As shown, the cost of Housing, Medical Care, and Transportation have all risen sharply over the past 5-months with those three components comprising 67% of the inflation calculation.

    Clearly, the surge in “health care" related costs, due to the surging premiums of insurance due to the “Un-affordable Care Act," pushed both consumer-related spending measures and inflationary pressures higher. Unfortunately, higher health care premiums do not provide a boost to production but drain consumptive spending capabilities. Housing costs, a very large portion of overall CPI, is also boosting inflationary pressures. But like “health care" costs, rising housing costs and rental rates also suppress consumptive spending ability.

    Importantly, while households may be receiving a modest “tax cut" over the coming year, given the rise in three of the biggest expenditures in most households, whatever increase in incomes maybe received has likely already been absorbed by higher costs and debt service payments.

    “For the middle-class and working poor, which is roughly 80% of households, rent, energy, medical and food comprise 80-90% of the aggregate consumption basket." - Research Affiliates

    The problem for the Fed is that by pushing interest rates higher, under the belief there is a broad increase in inflation, the suppression of demand will only be exacerbated as the costs of variable rate interest payments also rise.

    With households already ramping up debt just to make ends meet, another increased expense will only serve to further suppress “consumer demand."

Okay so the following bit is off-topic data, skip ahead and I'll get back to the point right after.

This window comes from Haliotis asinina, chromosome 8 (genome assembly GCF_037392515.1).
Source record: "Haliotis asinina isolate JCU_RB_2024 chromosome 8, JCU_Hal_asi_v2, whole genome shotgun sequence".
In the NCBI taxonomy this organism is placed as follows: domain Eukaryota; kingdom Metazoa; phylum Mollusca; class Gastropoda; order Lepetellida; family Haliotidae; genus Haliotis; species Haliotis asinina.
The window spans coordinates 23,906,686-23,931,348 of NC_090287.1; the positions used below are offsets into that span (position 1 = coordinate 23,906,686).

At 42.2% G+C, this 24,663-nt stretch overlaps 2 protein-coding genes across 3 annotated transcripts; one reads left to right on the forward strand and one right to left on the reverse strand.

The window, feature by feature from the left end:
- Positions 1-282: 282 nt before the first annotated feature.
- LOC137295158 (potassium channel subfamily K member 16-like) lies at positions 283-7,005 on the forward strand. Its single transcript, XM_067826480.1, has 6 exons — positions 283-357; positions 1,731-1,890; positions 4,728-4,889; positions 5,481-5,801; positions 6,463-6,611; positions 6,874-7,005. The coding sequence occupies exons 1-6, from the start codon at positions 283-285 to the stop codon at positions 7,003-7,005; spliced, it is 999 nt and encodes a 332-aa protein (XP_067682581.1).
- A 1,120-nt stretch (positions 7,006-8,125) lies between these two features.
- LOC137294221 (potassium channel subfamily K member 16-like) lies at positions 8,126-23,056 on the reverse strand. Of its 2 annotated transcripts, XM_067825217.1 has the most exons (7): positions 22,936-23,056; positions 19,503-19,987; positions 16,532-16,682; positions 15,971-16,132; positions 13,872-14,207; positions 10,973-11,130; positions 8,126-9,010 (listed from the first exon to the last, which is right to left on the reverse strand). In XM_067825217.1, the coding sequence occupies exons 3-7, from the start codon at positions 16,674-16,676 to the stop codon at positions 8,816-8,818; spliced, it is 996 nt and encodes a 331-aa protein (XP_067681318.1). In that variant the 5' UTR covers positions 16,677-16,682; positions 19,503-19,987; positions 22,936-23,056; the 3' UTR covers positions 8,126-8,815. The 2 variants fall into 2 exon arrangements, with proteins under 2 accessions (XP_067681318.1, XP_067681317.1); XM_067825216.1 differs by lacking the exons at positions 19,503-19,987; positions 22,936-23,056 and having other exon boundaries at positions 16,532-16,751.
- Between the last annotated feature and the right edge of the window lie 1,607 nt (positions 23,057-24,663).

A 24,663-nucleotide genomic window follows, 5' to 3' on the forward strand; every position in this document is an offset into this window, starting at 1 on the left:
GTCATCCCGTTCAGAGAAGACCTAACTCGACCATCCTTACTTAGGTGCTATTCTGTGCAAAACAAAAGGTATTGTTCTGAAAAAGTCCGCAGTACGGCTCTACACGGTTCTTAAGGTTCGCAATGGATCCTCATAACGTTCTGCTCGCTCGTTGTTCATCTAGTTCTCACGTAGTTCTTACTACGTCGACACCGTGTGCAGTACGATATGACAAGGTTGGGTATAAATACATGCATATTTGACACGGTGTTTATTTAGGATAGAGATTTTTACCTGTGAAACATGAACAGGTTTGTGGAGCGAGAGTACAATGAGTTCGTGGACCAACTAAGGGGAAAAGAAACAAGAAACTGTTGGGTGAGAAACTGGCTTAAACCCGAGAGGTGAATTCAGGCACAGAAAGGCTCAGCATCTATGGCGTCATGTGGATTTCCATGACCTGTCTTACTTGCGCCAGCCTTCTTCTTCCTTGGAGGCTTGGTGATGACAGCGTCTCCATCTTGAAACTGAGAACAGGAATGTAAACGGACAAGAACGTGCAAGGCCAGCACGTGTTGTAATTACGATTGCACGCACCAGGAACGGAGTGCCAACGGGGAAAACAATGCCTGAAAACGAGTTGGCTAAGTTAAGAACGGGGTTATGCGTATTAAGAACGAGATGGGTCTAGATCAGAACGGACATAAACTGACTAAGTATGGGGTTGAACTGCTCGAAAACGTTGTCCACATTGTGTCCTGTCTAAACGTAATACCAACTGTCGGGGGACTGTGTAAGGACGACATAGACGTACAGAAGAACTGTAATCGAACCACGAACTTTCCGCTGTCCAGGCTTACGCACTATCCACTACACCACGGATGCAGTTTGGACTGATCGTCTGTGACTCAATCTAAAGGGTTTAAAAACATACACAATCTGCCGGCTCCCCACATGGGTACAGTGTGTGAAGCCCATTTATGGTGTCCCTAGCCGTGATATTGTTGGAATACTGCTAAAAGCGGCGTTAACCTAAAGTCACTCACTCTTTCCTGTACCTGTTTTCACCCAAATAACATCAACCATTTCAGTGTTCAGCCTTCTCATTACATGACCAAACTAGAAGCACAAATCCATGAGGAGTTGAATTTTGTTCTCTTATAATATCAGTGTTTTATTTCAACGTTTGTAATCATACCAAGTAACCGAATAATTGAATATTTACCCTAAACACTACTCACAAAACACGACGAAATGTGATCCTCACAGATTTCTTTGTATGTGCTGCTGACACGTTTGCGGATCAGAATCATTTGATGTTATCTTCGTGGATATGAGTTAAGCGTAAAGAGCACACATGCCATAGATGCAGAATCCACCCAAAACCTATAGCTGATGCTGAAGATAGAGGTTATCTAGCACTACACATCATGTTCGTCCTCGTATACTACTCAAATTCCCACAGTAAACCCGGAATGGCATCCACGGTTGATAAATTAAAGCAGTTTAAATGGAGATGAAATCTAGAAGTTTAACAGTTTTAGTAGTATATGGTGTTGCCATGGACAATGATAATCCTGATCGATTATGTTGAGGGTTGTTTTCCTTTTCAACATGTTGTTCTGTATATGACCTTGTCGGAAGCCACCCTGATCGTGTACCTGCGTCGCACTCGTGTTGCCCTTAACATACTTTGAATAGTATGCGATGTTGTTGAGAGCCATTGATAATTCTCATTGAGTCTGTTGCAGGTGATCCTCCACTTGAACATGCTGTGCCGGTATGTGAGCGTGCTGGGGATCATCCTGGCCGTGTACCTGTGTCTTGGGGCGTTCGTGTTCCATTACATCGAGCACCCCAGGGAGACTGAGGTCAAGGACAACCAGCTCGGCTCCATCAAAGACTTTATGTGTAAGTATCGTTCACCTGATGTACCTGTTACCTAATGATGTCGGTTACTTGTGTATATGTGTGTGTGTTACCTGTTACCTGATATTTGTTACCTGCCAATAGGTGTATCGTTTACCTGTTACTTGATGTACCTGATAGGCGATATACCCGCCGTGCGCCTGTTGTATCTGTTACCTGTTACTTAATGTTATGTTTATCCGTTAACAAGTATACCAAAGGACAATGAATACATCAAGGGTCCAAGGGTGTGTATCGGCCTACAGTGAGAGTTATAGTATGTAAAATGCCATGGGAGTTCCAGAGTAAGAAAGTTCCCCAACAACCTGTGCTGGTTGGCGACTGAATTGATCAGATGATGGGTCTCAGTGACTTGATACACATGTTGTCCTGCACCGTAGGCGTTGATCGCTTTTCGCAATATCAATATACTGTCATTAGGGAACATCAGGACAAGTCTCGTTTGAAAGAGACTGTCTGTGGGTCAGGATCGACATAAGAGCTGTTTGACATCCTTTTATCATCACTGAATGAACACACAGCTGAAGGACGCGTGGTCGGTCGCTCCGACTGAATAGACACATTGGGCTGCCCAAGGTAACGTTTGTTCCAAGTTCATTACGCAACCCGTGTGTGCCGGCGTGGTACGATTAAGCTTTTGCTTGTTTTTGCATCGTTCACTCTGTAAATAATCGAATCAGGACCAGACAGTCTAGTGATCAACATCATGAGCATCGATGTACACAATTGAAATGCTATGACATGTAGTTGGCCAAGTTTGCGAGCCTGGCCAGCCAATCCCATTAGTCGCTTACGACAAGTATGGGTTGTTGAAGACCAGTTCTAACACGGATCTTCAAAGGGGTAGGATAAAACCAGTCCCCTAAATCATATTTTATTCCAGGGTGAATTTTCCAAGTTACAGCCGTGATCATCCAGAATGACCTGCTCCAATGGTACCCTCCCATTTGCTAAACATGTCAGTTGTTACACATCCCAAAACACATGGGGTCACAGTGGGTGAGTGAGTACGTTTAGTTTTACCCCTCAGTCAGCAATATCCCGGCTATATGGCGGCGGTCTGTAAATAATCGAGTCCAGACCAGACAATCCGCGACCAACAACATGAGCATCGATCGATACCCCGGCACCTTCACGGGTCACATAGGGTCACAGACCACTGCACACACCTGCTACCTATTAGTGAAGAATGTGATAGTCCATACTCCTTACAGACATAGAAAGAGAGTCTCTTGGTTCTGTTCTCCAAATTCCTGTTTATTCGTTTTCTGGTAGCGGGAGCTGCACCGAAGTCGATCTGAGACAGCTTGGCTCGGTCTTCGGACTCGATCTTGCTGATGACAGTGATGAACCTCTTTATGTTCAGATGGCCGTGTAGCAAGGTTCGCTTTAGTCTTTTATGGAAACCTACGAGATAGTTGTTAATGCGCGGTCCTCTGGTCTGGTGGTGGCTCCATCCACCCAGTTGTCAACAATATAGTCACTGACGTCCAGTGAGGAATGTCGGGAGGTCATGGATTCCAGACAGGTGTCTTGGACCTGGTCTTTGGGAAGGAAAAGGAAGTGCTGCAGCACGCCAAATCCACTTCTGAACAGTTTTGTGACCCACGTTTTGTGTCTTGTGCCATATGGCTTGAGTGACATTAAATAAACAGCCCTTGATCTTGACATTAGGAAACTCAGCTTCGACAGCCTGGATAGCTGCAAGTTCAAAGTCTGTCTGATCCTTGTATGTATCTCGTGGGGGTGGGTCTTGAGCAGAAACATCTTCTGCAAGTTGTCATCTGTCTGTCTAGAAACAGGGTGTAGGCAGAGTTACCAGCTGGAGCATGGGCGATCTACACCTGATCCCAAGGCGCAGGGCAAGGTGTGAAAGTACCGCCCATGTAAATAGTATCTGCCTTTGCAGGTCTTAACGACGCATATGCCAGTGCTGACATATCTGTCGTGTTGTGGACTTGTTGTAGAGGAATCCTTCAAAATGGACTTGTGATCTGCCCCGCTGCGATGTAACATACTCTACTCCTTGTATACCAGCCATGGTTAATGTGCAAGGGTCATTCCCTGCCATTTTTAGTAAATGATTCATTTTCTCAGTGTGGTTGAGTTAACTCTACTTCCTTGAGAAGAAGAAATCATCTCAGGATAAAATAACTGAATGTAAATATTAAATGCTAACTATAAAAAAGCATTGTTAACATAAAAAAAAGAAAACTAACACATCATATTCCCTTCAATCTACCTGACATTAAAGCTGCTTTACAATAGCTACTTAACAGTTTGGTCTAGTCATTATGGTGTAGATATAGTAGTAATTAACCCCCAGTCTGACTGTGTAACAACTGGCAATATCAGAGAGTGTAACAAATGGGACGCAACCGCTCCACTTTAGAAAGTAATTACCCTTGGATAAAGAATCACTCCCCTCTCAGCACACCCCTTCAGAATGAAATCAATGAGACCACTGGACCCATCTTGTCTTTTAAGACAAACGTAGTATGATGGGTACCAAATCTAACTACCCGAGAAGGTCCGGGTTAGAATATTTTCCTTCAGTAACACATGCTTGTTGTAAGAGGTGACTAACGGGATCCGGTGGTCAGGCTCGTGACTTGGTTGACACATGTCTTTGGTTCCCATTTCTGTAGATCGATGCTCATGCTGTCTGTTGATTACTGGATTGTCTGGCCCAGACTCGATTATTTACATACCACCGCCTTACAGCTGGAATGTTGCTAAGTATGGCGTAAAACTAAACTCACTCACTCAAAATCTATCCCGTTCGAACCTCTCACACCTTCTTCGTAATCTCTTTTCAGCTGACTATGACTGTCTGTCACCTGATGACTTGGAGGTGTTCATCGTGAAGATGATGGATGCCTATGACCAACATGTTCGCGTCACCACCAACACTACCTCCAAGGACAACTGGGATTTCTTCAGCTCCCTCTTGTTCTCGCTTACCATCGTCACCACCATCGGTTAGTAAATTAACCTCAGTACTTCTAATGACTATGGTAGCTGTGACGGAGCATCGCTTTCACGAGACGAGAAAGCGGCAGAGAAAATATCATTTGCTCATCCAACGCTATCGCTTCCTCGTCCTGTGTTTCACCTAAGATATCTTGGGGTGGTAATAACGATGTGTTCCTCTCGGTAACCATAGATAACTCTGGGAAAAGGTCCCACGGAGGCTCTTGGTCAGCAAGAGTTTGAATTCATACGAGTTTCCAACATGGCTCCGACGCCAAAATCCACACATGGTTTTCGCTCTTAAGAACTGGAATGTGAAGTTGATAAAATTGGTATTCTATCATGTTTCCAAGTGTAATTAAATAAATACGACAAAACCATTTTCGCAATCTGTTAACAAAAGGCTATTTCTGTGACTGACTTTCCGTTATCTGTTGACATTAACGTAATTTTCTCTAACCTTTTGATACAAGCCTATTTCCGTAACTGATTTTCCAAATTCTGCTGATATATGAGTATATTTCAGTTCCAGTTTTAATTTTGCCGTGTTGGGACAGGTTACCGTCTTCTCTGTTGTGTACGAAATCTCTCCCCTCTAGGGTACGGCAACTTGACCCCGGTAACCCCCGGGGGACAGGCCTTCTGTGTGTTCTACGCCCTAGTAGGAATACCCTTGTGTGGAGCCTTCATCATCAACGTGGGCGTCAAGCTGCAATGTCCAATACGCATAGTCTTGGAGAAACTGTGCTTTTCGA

This is particularly the case given that wages have not kept up with the pace of inflation as shown below.

    And even the addition of additional debt isn’t closing the gap between the incomes and the median standard of living in the U.S.

    The bottom line is that credit markets have been, and continue to be, right all along the way. At important points in time when the Fed signaled policy changes, credit markets have correctly interpreted how likely those changes were going to be. The perfect example is the initial rate hike path set out in December 2015. This was totally wrong and the credit markets were telling us so, right from the start.

    It was the analysis of the credit markets which has kept us on the right side of the interest rate argument in repeated posts since 2013.

    This time is likely to be no different, particularly as the Fed continues to hike rates into an environment where credit markets continue to scream secular stagnation.